He was a sensation, the blinding birth of a new sun. A mass of nuclear energy demanding release that no one could hope to contain.
If people struggled to take their eyes off Yasiel Puig, his dynamic play almost would not allow it. What would happen next? What crazy, inexplicable, border impossible feat would he come up with in the next moment?
One year ago, he rocketed to one of the most spectacular starts baseball has ever seen. He looked less like he came from Cuba than Krypton. In his first 145 plate appearances he batted .407, with a .441 on-base and .659 slugging percentages.
There have been plenty of highs and lows since, though the lows have now dramatically diminished in frequency. And if some feared his enthusiastic, sometimes over-the-top play would alienate too many voters after this year’s first All-Star votes release showed him only fifth among outfielders, the latest results released Tuesday now have him leading all National League outfielders.
He is currently second in the N.L. to Colorado shortstop Troy Tulowitzki in average (.340) and on-base percentage (.430), and is third behind Tulowitzki and Miami’s Giancarlo Stanton in slugging percentage (.606).
Puig has quickly put aside fears that pitchers had figured him out after he faded in the final six weeks (.235) last season. Pitchers gave up challenging him and got him to start chasing pitches off the plate. Less so this season.
“The biggest change I think we’ve seen so far is just the patience at the plate,” said Manager Don Mattingly. “That’s been a huge difference.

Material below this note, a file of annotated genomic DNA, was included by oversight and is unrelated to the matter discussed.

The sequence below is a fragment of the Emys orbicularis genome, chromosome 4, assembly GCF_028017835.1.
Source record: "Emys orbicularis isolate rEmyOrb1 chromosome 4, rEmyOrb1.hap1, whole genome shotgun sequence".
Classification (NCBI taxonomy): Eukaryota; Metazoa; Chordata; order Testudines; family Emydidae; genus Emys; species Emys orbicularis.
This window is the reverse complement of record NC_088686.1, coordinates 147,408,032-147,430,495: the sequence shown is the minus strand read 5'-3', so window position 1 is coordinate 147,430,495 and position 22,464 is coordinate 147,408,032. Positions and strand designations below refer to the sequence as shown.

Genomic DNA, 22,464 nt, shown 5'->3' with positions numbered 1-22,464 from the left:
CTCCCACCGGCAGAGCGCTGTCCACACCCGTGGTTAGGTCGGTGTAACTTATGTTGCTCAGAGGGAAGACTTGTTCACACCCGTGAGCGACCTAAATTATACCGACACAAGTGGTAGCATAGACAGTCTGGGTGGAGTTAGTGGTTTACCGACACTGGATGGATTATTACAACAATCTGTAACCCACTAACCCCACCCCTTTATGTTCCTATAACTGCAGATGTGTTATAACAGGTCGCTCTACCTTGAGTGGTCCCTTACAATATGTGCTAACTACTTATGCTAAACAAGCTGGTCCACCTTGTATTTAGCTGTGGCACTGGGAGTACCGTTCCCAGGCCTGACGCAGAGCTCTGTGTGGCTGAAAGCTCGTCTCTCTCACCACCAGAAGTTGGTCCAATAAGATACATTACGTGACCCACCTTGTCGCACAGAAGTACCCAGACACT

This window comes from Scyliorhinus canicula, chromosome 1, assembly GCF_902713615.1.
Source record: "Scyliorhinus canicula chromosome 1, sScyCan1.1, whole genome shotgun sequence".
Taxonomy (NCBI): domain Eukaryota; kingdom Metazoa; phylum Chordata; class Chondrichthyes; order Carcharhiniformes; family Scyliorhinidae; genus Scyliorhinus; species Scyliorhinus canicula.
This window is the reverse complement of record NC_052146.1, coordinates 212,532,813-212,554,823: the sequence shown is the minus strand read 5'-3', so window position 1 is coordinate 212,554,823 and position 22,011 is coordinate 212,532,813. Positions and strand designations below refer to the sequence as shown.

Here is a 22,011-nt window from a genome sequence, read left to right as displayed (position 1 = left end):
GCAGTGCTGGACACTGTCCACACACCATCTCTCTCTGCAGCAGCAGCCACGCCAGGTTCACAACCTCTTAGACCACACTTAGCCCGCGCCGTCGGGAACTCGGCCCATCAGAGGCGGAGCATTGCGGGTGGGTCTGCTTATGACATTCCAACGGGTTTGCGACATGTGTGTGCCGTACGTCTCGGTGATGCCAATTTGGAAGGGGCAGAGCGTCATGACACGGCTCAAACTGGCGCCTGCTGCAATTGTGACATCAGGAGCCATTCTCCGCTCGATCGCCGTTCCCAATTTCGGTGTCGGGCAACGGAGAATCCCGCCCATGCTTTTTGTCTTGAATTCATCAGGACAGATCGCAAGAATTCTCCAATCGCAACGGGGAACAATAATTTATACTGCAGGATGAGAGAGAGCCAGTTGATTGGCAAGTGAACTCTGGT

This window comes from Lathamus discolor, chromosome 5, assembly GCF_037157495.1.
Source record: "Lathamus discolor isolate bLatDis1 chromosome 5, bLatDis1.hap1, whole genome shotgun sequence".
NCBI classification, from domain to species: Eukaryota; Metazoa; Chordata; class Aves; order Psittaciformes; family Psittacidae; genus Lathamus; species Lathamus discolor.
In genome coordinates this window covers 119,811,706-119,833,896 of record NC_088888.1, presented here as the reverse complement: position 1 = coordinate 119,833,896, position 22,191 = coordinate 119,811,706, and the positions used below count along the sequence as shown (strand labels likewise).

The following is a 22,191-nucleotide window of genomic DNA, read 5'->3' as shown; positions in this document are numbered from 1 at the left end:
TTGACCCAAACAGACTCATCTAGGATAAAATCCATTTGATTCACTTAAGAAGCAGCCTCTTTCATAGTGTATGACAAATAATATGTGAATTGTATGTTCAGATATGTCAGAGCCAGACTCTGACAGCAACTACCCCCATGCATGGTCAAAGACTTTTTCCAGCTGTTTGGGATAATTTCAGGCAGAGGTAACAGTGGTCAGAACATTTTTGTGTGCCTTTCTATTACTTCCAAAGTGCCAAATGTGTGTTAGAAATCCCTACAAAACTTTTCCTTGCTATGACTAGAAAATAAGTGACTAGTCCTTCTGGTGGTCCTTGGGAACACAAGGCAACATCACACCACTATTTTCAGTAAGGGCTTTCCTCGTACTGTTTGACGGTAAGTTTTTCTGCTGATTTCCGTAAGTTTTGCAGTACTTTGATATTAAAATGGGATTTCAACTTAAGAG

“This year he’s shown that he’s not going to chase.”
If you put together his numbers over the past year and take them as one season, you get some absolutely remarkable results:
Average .326, on-base percentage .405, slugging .558, runs 98, hits 191, doubles 36, triples five, homers 30, RBIs 82, stolen bases 16 and walks 62.
ESPN’s Jayson Stark said he examined that stat line over every player who debuted in the last 50 years and not one could match Puig through their first 157 games. If you subtract stolen bases, Stark said the only player who match or top him is Albert Pujols. That’s it, one.
And Puig is just beginning his career, now cutting down on the wild throws and baserunning that plagued him early. His ceiling remains wonderfully unknown as he begins to develop as a player.
“I think his game has matured from the standpoint, that he’s still with all the energy but less out of control,” Mattingly said. “Where he’s throwing the ball to the right place most of the time. You’re seeing him still being aggressive on the bases but not just running into outs. There’s still going to be a step backwards now and then, but for the most part there’s a different maturity in his game as far as him saying, 'OK, I can’t keep going like that.' It’s been fun to watch.”
True five-tool players are rare and cherished in baseball. And all that talent creates heightened expectations, sometimes unfairly.
“It’s almost a curse sometimes, because we always ask for more,” he said. “Yasiel hits .350 and now we want him to be a perfect base stealer. Then he does that and we want him to do this. With all that talent, you’re thinking there’s still more there. And at times, you’re asking a lot.”
Only for the sunshine to burst a little brighter. One year into his career, and the unknown still remains must-watch baseball.Copyright © 2014, Los Angeles Times